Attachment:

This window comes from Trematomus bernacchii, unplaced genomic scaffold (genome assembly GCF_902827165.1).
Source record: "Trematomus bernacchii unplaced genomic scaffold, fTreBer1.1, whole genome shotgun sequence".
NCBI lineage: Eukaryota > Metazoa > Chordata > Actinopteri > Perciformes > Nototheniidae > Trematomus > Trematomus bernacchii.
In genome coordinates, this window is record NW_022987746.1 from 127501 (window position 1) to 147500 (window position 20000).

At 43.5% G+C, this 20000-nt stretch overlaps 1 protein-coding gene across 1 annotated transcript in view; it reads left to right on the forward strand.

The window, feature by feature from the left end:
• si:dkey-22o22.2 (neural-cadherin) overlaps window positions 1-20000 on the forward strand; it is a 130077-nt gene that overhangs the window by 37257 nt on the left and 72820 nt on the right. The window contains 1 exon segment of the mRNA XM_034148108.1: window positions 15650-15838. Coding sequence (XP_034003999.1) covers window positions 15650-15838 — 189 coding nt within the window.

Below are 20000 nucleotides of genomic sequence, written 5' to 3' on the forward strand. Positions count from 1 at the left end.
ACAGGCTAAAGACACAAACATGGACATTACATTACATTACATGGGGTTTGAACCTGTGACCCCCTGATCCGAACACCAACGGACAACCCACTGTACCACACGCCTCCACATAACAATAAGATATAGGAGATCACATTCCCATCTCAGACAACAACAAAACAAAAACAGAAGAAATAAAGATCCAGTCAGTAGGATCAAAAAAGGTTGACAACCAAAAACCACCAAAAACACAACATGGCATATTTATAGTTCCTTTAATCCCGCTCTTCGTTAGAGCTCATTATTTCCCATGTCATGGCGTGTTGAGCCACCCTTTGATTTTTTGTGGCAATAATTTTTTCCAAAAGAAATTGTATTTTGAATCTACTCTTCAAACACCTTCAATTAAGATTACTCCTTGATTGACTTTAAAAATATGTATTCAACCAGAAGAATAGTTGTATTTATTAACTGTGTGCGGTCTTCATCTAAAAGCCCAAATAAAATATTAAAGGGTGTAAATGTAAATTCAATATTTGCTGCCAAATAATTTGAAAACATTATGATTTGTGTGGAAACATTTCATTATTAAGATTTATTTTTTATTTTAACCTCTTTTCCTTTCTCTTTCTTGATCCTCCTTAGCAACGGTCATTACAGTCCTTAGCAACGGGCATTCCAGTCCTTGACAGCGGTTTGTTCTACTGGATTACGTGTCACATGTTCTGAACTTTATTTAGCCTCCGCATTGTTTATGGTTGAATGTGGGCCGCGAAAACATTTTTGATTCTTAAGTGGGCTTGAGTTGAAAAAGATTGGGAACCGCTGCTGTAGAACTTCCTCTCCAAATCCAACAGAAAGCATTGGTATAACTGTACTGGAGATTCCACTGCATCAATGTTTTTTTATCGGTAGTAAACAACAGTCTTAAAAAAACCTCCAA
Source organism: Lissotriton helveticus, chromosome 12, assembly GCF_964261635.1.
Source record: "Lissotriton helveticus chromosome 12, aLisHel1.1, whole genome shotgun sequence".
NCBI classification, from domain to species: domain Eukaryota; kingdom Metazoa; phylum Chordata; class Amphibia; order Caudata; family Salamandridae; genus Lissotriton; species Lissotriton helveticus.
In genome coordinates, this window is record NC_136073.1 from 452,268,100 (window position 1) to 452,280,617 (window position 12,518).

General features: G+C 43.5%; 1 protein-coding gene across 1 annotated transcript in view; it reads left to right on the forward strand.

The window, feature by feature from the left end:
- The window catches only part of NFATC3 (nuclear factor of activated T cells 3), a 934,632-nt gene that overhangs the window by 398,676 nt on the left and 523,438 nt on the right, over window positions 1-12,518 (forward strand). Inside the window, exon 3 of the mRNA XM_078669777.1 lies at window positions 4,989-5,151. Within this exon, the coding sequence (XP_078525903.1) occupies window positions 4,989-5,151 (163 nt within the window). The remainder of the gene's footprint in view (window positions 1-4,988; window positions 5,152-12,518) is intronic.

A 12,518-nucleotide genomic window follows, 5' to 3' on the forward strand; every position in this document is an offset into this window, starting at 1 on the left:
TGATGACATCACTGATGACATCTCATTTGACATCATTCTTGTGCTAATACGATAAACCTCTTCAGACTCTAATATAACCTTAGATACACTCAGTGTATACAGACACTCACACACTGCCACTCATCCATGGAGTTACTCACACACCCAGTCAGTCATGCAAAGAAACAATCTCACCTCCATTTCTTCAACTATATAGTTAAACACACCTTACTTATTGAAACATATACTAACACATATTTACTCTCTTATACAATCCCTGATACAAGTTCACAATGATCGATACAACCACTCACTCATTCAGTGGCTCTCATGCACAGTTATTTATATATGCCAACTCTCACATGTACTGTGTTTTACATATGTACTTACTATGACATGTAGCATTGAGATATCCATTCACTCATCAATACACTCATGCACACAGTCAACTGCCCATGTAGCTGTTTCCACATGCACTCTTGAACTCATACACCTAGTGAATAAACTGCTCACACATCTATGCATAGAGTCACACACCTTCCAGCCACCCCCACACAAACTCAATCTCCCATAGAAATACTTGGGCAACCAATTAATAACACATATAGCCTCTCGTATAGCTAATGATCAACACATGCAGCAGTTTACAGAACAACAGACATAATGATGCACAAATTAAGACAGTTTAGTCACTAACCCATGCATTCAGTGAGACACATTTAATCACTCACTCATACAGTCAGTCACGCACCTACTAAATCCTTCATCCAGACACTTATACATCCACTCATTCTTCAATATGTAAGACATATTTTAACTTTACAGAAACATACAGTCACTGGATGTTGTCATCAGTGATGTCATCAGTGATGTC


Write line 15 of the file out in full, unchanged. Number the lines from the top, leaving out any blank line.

The window, feature by feature from the left end: